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Zimbabwe Farmers Increasing Tobacco Production on Seized Land

Farm workers harvest tobacco leaves at Nyamzura Farm in Odzi, about 200 kilometers east of capital city Harare, Zimbabwe, February 18, 2011

Zimbabwe’s new farmers are growing massive amounts of tobacco, mainly on formerly white-owned farms, and some of them are earning more than they ever dreamed possible. Tens of thousands of new farmers are working land seized from whites by President Robert Mugabe since 2000.

Peter Garaziwa, who is 55, was a potato farmer in eastern Zimbabwe’s mountains until 2004 when he was given white-owned land in a prime tobacco area south of his traditional home.

This year he says he will have produced 32 bales of Virginia tobacco produced on a farm he says is called Gazala. He does not know what happened to the white farmer, but says he uses barns built by the former owner to cure his tobacco.

Garaziwa said next year he hopes to produce even more. He was in Harare at the Boka Tobacco auction floors selling his first batch of bales.

"At the moment I have got, maximum, seven bales, left, maximum, 25," said Garaziwa. "Tobacco farming, this is the second year. Before that I was just studying how to grow this tobacco, so I am now dealing with tobacco and I take tobacco as my project.’

Garaziwa and his wife said they are satisfied with the prices for their tobacco on the large auction floor south of Harare.

Industry specialists estimate there are 47,000 small scale tobacco farmers, most of whom came into the industry in the past two years. In 2004 there were about 4,000 small-scale black farmers.

Most leaf grown by the new farmers is lower grade tobacco, and 50 percent of Zimbabwe's crop is bought by the Chinese Tobacco Company.

At the height of white farming activity, Zimbabwe regularly produced more than 220 million kilograms of tobacco. After land seizures, the crop size fell, until by 2009 Zimbabwe was producing less than a third of what it had regularly produced for 40 years.

Industry insiders say this year, Zimbabwe will produce about 135 million kilograms, much of it by new farmers resettled on former white-owned farms.

Farayi Kawadende is the information officer at Boka Tobacco, Zimbabwe’s largest tobacco auction, which has about 4,000 growers on its books. It sells about 6,000 bales a day. He said prices vary by quality.

"Good grades of tobacco going at $4, something not so good you find are going for 80 cents," he said.

Boka Tobacco chief executive Rudo Boka has just reopened the company's auction floors after a decade of difficulties. She said many new farmers complain about delays in selling their tobacco, because they do not know the complexities involved in sales that have developed over many decades.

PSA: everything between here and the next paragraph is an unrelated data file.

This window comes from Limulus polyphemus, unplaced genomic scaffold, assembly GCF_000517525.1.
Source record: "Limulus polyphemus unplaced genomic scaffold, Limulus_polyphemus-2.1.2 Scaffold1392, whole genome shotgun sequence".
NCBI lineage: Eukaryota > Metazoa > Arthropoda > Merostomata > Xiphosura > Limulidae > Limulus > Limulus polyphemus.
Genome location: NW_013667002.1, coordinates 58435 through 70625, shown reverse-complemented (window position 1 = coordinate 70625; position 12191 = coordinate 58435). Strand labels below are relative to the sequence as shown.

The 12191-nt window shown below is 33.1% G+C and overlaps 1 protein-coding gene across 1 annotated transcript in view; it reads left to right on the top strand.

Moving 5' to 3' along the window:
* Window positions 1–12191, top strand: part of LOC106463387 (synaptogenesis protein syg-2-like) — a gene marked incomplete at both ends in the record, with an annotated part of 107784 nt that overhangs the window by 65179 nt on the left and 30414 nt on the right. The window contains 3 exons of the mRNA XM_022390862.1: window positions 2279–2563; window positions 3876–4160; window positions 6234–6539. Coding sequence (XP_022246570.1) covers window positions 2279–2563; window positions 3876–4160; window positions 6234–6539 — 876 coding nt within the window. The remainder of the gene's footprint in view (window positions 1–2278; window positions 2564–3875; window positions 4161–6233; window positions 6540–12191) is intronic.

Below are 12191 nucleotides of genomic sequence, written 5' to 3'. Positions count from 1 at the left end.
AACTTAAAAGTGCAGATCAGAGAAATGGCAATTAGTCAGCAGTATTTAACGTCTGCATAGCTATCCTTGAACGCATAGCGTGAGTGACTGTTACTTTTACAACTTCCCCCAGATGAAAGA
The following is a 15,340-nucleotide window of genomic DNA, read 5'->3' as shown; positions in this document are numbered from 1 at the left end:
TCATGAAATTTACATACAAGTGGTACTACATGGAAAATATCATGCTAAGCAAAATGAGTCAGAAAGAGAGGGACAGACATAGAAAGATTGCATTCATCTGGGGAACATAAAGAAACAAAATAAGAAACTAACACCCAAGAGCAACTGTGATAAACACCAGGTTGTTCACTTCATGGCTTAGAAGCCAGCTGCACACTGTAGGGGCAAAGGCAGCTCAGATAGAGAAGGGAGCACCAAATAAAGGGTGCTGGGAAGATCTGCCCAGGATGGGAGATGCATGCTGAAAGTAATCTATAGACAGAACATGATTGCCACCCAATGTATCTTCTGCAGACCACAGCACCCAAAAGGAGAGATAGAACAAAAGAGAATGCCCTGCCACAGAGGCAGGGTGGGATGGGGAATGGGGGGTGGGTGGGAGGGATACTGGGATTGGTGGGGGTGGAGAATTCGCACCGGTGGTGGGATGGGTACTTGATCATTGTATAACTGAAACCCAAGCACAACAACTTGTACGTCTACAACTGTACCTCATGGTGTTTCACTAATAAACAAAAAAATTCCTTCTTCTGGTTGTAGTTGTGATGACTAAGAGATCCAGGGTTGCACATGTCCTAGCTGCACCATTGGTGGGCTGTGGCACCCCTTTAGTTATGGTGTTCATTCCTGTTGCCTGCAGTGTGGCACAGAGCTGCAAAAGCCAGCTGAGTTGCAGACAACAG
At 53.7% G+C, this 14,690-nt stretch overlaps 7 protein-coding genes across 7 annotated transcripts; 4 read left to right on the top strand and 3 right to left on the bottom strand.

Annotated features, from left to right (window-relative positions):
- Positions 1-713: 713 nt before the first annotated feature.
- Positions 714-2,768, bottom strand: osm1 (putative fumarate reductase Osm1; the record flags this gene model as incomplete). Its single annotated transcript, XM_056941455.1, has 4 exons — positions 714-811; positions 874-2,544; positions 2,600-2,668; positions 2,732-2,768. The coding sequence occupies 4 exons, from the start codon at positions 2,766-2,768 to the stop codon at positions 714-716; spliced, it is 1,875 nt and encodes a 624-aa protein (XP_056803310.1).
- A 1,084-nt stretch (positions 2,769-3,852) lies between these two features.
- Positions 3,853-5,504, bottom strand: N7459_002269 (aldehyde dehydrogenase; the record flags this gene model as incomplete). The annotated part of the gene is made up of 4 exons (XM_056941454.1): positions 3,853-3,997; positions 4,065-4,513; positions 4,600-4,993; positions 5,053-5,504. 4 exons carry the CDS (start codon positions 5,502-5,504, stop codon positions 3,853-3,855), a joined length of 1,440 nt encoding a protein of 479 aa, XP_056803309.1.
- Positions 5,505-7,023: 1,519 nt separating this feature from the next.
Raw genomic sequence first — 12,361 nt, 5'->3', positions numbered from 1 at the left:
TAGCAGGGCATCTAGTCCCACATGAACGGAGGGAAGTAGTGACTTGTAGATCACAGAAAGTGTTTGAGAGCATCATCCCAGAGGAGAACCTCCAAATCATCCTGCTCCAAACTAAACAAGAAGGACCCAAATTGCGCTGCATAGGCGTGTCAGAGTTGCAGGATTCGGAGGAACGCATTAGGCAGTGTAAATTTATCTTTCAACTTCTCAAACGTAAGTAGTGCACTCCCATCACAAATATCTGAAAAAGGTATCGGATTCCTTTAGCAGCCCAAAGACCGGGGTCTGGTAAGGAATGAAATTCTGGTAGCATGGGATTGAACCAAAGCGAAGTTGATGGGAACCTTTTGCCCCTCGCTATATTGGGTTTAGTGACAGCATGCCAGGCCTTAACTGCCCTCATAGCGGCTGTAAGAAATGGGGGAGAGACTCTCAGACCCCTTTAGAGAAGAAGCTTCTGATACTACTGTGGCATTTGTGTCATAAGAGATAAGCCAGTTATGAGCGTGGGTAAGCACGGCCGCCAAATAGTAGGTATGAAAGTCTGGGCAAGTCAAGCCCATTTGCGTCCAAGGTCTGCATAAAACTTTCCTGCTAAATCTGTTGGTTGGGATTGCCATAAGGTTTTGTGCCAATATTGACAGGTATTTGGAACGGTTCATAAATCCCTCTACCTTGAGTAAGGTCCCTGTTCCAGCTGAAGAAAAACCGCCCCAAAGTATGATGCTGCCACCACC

“A lot of them are new farmers. They have not done this before so they need to register first with the Tobacco Marketing Board," said Boka. "They have to have filed crop estimates and they need to book their tobacco.”

Boka said the farmers are paid the same day their tobacco is sold and there are many temptations in a big city like Harare for small-scale farmers far from home with more cash in their pockets than ever before.

“A lot of the women are not coming in just to shop, it is a social issue because you have got the husband who comes to town, sells his tobacco and he disappears once he has got the money, so they are coming to ensure that 'No, no, no,' he comes back home with the money," she said. "We have had two babies born here, we had a girl born last Wednesday and a boy two weeks before at the floor, it was a miracle.”

Not all new farmers are happy with the prices they received this year. A group of unhappy farmers, resettled since 2000 in Zimbabwe’s top tobacco producing area 200 kilometers north of Harare, say they can not afford to grow tobacco again because of poor prices.

They complained that only big farmers are helped by banks and the government, and say even if they grow only one hectare of tobacco, they contribute to Zimbabwe's economy.

“We just expect them to help us, since they know that in the farms there is some people who [are] going to be for tobacco, since tobacco is a major, it is THE, part which gives us foreign currency in the country," said one new farmer. "As a farmer we are helping the country in fact, and my family."

Small-scale farmers are assisted by their families to produce tobacco, but commercial growers, who produce the best leaf, employ hundreds to produce tobacco. Many say the costs are now so high they do not know if they will be able to continue next season.

Industry insiders, many of them evicted white tobacco farmers now teaching new black farmers to grow tobacco, say the future of Zimbabwe’s tobacco industry lies in the hands of the tens of thousands of small-scale producers.